Some 310 million years ago, a reptile-like creature with an unusual gait roamed the sandy expanses of the Grand Canyon, leaving a trail of 28 footprints that can still be seen today. As Michael Greshko reports for National Geographic, these unusually well-preserved markers represent the national park’s oldest footfalls—and, if additional analysis links the early reptile to one that left a similar set of prints in Scotland roughly 299 million years ago, the tracks may even earn the distinction of being the oldest of their kind by more than 10 million years.
A paleontologist hiking the Grand Canyon’s Bright Angel Trail with a group of students happened upon the footprints in 2016. The animal’s path, which hardened into sandstone soon after its creator scurried off, had previously been hidden inside of a boulder. When the rock fell and split open, the winding trail was finally exposed, enabling the hikers to spot it as they explored the Arizona canyon.
The scientist reported the find to a fellow paleontologist, Stephen Rowland of the University of Nevada, Las Vegas, and in March of this year, Rowland and geologist Mario Caputo of San Diego State University arrived at the scene to investigate further. The pair announced their preliminary findings, soon to be followed up with a formal scientific study, at this month’s Society of Vertebrate Paleontology’s Annual Meeting.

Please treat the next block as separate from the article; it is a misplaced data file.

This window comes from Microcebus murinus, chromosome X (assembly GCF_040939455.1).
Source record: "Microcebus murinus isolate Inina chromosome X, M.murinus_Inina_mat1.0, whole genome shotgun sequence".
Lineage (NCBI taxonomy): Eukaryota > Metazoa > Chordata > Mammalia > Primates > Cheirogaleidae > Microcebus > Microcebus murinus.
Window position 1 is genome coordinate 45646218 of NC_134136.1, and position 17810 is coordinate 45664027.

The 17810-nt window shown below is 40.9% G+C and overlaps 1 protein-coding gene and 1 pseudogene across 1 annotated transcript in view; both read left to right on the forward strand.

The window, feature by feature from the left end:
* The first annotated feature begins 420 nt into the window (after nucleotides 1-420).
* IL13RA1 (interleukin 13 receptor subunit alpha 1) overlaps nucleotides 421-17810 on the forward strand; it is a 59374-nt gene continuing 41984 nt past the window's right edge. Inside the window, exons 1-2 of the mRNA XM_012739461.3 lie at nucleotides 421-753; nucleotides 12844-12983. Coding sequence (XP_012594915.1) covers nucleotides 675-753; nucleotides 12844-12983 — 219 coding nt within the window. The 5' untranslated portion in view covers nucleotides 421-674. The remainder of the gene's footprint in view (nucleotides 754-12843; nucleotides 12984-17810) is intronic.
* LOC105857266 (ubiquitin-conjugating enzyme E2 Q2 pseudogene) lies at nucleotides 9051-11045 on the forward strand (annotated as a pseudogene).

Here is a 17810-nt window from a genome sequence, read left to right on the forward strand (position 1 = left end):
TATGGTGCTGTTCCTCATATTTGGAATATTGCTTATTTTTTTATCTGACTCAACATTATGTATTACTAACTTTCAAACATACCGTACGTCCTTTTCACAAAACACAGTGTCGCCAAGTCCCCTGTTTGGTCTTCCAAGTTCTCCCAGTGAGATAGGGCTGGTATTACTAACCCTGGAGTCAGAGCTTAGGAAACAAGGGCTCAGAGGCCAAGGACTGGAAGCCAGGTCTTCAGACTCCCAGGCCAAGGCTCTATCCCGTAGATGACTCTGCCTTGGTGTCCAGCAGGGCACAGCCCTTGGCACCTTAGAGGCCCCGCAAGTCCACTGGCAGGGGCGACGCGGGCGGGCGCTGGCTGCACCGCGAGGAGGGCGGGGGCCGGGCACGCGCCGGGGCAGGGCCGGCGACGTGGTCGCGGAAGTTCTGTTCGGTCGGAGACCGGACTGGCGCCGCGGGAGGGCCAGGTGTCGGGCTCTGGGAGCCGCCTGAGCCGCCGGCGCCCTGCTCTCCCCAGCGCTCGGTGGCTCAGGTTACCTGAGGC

According to Rowland and Caputo’s presentation abstract, the broken quartz boulder preserved the reptilian creature’s footprints as both impressions and natural casts measuring an overall width of about one meter across. Oddly enough, the tracks appear to represent a diagonal gait, as individual footfalls are angled 40 degrees out from the main pathway.
“Even if it was an ordinary trackway, it would be unusual,” Rowland tells Greshko. “But in this case, it's doing a funny little side-walking step, line-dance kind of thing, which is weird.”
There are a number of potential explanations for the ancient animal’s strange gait. Perhaps a strong wind was blowing from the west, pushing the animal right as it attempted to push forward. Or maybe the creature purposefully angled its walk, hoping to steady itself on the slippery surface of a sand dune.
It’s unclear what species the animal belonged to, but the scientists write that they “tentatively” assign the tracks to a “basal tetrapod of unknown taxonomic affinity” and the ichnogenus (category of trace fossil) Chelichnus, which is all basically a very science-y way to say we don't quite know what this is, but we know it had four legs.
As researchers Patrick J. McKeever and Harmut Haubold explained in a 1996 article for the Journal of Paleontology, the Chelichnus classification was first used to describe a set of tracks found in Scotland’s Permian of Dumfries and Galloway during the early 19th century.
Unfortunately, McKeever and Haubold note, “Trackways that represent variations by the same trackmaker due to gait or substrate have been assigned different names. This practice has led to widespread confusion in the area of Permian vertebrate ichnology.”
Still, if Rowland and Caputo’s new identification proves accurate, the Grand Canyon footprints may well be the oldest left by members of the mysterious group.
“With a skeleton with bones and teeth, you get lots of good information, but you don't actually see behavior,” Rowland says to Greshko.
Luckily, he concludes, “we've captured this animal walking.”